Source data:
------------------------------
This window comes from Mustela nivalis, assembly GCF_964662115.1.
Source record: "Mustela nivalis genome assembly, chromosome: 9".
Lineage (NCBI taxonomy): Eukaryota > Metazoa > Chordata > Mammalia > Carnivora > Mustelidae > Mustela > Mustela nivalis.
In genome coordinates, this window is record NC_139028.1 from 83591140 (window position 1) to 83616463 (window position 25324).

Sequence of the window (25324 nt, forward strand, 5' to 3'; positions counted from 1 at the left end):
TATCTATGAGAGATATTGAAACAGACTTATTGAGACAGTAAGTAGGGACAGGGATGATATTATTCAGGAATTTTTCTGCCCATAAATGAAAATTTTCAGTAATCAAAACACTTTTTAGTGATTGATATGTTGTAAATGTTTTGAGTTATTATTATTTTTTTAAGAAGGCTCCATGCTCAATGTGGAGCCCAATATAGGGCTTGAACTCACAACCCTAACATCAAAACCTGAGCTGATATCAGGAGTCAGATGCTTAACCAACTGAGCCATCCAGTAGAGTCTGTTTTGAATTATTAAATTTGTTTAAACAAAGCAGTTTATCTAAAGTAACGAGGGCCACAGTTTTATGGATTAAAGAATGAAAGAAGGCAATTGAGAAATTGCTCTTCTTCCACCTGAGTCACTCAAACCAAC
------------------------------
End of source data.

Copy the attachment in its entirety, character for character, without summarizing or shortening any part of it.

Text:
This window comes from Mustela nivalis, assembly GCF_964662115.1.
Source record: "Mustela nivalis genome assembly, chromosome: 9".
Lineage (NCBI taxonomy): Eukaryota > Metazoa > Chordata > Mammalia > Carnivora > Mustelidae > Mustela > Mustela nivalis.
In genome coordinates, this window is record NC_139028.1 from 83591140 (window position 1) to 83616463 (window position 25324).

Sequence of the window (25324 nt, forward strand, 5' to 3'; positions counted from 1 at the left end):
TATCTATGAGAGATATTGAAACAGACTTATTGAGACAGTAAGTAGGGACAGGGATGATATTATTCAGGAATTTTTCTGCCCATAAATGAAAATTTTCAGTAATCAAAACACTTTTTAGTGATTGATATGTTGTAAATGTTTTGAGTTATTATTATTTTTTTAAGAAGGCTCCATGCTCAATGTGGAGCCCAATATAGGGCTTGAACTCACAACCCTAACATCAAAACCTGAGCTGATATCAGGAGTCAGATGCTTAACCAACTGAGCCATCCAGTAGAGTCTGTTTTGAATTATTAAATTTGTTTAAACAAAGCAGTTTATCTAAAGTAACGAGGGCCACAGTTTTATGGATTAAAGAATGAAAGAAGGCAATTGAGAAATTGCTCTTCTTCCACCTGAGTCACTCAAACCAAC